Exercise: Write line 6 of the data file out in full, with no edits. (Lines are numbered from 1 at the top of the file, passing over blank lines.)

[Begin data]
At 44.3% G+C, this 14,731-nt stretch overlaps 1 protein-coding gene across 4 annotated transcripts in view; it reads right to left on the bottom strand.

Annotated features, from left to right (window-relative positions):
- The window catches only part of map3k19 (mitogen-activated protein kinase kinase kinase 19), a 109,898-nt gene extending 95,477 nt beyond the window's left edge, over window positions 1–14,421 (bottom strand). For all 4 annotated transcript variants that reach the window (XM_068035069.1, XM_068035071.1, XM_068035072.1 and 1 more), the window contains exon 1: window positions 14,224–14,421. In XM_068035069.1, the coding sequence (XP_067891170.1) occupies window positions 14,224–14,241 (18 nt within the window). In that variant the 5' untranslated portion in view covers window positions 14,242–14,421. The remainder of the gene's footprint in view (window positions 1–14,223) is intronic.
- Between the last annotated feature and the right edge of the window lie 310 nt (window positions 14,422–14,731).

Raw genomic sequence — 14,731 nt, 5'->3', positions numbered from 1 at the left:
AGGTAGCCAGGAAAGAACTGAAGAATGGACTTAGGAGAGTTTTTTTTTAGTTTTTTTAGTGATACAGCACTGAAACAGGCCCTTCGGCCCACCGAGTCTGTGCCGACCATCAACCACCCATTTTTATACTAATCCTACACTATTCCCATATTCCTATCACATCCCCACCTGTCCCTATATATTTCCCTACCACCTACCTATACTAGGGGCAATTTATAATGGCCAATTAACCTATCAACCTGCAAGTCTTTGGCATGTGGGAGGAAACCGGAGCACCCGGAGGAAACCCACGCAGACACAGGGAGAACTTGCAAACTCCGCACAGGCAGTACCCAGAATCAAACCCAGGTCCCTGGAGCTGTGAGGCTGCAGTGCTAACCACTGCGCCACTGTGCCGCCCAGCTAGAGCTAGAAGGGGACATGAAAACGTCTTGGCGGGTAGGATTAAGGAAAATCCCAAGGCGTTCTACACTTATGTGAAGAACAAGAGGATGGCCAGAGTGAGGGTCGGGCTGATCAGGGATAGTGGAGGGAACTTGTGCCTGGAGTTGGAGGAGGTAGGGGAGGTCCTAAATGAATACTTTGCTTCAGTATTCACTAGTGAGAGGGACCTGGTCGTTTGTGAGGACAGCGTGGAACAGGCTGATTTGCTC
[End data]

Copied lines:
AGGTAGCCAGGAAAGAACTGAAGAATGGACTTAGGAGAGTTTTTTTTTAGTTTTTTTAGTGATACAGCACTGAAACAGGCCCTTCGGCCCACCGAGTCTGTGCCGACCATCAACCACCCATTTTTATACTAATCCTACACTATTCCCATATTCCTATCACATCCCCACCTGTCCCTATATATTTCCCTACCACCTACCTATACTAGGGGCAATTTATAATGGCCAATTAACCTATCAACCTGCAAGTCTTTGGCATGTGGGAGGAAACCGGAGCACCCGGAGGAAACCCACGCAGACACAGGGAGAACTTGCAAACTCCGCACAGGCAGTACCCAGAATCAAACCCAGGTCCCTGGAGCTGTGAGGCTGCAGTGCTAACCACTGCGCCACTGTGCCGCCCAGCTAGAGCTAGAAGGGGACATGAAAACGTCTTGGCGGGTAGGATTAAGGAAAATCCCAAGGCGTTCTACACTTATGTGAAGAACAAGAGGATGGCCAGAGTGAGGGTCGGGCTGATCAGGGATAGTGGAGGGAACTTGTGCCTGGAGTTGGAGGAGGTAGGGGAGGTCCTAAATGAATACTTTGCTTCAGTATTCACTAGTGAGAGGGACCTGGTCGTTTGTGAGGACAGCGTGGAACAGGCTGATTTGCTC